- On 28 September 2005, the order requiring the respondent to account for the proceeds of sale was extended to 4 October 2005 by Mullins J. Documents produced to the court under subpoena from the National Australia Bank and the ANZ Bank revealed that between 19 August 2005 and 25 August 2005 the respondent withdrew $235,000 in cash. On 25 August 2005 the respondent withdrew $180,000 in cash from those accounts.
- On 29 September 2005, the respondent lodged with the Insolvency Trustee Service Australia a debtor’s petition under the Bankruptcy Act 1966 which was accepted by the Official Receiver. The respondent thereupon became bankrupt.
- On 3 October 2005, the respondent’s sole affidavit in these proceedings was filed. He deposed that he gambled away the entire proceeds from the sale of the Southport mini-mart and attached Southport premises soon after he withdrew the cash. The respondent did not seek to rely on this affidavit during the trial of this matter and therefore did not make himself available to be cross-examined on the contents of the affidavit. Accordingly there is no evidence before me which enables me to make a finding as to the disposition of the proceeds of the sale.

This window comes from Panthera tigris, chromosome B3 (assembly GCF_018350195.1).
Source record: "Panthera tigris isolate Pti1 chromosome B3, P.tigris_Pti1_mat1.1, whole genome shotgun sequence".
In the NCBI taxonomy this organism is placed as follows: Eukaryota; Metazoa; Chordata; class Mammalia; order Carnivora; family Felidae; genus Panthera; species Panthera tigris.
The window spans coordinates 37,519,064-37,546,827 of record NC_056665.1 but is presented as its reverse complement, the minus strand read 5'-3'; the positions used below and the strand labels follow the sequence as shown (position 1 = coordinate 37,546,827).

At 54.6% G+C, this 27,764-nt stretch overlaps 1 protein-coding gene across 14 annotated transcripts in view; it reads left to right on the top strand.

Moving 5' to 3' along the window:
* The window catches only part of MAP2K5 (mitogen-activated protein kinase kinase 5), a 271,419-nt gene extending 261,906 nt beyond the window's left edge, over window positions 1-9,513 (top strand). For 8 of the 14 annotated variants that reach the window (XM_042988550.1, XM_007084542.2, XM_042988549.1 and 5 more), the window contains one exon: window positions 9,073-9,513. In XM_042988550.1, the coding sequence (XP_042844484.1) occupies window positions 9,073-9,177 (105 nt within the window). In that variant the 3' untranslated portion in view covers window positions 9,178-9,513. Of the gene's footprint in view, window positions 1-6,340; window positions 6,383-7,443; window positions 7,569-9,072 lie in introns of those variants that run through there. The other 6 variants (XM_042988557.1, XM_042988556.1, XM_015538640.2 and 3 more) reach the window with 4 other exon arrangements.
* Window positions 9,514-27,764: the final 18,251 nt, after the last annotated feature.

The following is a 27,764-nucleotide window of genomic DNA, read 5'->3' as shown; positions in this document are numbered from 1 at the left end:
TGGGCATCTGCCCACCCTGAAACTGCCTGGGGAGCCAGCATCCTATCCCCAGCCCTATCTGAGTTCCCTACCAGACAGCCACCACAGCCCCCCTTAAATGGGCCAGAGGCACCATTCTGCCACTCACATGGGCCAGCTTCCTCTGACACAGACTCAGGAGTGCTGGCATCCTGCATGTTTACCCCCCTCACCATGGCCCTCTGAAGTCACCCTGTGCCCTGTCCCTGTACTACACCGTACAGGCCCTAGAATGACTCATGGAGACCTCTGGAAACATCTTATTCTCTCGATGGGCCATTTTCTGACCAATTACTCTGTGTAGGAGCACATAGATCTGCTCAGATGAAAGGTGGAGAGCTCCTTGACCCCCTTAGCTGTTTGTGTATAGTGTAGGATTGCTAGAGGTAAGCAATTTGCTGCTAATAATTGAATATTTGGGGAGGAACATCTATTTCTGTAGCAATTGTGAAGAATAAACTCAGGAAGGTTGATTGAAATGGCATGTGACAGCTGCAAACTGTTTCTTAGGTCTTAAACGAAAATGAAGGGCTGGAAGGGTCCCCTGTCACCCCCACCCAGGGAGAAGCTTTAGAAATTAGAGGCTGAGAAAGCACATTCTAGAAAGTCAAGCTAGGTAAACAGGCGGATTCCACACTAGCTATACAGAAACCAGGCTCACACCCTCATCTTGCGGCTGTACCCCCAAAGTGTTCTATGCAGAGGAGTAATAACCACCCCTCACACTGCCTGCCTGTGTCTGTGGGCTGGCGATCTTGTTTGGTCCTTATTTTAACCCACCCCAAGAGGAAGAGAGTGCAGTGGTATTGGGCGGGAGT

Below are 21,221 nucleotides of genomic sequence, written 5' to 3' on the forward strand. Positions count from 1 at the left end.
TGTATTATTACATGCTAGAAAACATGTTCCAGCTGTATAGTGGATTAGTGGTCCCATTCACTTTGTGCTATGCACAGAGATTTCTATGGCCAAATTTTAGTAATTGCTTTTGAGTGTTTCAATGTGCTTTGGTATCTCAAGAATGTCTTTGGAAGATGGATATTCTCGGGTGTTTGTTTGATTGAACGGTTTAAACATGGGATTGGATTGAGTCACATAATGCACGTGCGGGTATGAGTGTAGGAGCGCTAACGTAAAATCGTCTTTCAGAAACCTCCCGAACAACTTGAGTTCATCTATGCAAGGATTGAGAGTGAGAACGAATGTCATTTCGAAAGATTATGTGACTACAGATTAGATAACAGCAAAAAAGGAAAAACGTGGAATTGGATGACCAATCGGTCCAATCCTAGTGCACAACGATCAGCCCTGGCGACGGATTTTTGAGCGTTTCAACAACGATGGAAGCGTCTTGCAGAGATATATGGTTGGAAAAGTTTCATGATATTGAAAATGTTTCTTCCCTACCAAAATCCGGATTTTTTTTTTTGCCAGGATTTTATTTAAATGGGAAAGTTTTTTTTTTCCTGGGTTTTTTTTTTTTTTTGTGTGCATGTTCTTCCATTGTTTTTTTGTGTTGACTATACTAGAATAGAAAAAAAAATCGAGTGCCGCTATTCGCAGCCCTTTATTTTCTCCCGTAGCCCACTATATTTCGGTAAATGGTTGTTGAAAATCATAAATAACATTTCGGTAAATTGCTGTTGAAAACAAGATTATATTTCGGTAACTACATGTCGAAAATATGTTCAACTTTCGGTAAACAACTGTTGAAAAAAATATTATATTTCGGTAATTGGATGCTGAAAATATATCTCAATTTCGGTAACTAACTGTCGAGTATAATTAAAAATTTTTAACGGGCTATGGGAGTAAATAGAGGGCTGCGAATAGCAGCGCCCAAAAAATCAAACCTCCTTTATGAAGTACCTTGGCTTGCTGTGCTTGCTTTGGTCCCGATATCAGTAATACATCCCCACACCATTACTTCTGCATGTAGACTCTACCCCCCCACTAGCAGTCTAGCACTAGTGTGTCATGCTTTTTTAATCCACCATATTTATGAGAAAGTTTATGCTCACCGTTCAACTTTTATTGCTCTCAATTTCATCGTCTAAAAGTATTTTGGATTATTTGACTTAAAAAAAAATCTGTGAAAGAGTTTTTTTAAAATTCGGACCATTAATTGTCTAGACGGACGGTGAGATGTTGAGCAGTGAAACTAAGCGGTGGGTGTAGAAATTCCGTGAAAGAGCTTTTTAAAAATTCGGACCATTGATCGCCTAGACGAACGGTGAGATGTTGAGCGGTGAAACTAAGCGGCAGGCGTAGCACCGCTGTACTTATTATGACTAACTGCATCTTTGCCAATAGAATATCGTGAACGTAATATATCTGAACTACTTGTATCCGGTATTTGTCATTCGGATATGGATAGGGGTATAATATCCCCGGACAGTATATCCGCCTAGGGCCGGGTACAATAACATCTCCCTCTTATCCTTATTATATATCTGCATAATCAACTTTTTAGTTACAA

- On 10 February 2006 Federal Magistrate Jarrett made orders annulling the bankruptcy of the respondent pursuant to s 153B of the Bankruptcy Act 1966. His Honour was satisfied that the respondent was solvent at the time the debtor’s petition was filed by him and “that in the circumstances in which the petition was presented in this case by reason of the pending proceedings in the Supreme Court and the apparent solvency of the respondent demonstrates that the petition is an abuse of the process provided for by the Bankruptcy Act.” Jarrett FM further ordered that the costs, charges and expenses of the Official Receiver in Bankruptcy’s Administration of the respondent’s estate in bankruptcy be agreed upon or taxed and such costs charges and expenses should be a first charge on the respondent’s interest after the secured creditor (ANZ) on the Ashmore property. His Honour further ordered that subject to the above order, the property of the respondent should vest forthwith in the applicant, as trustee for the applicant and the respondent, to hold such property pending the order of the Supreme Court of Queensland in this application.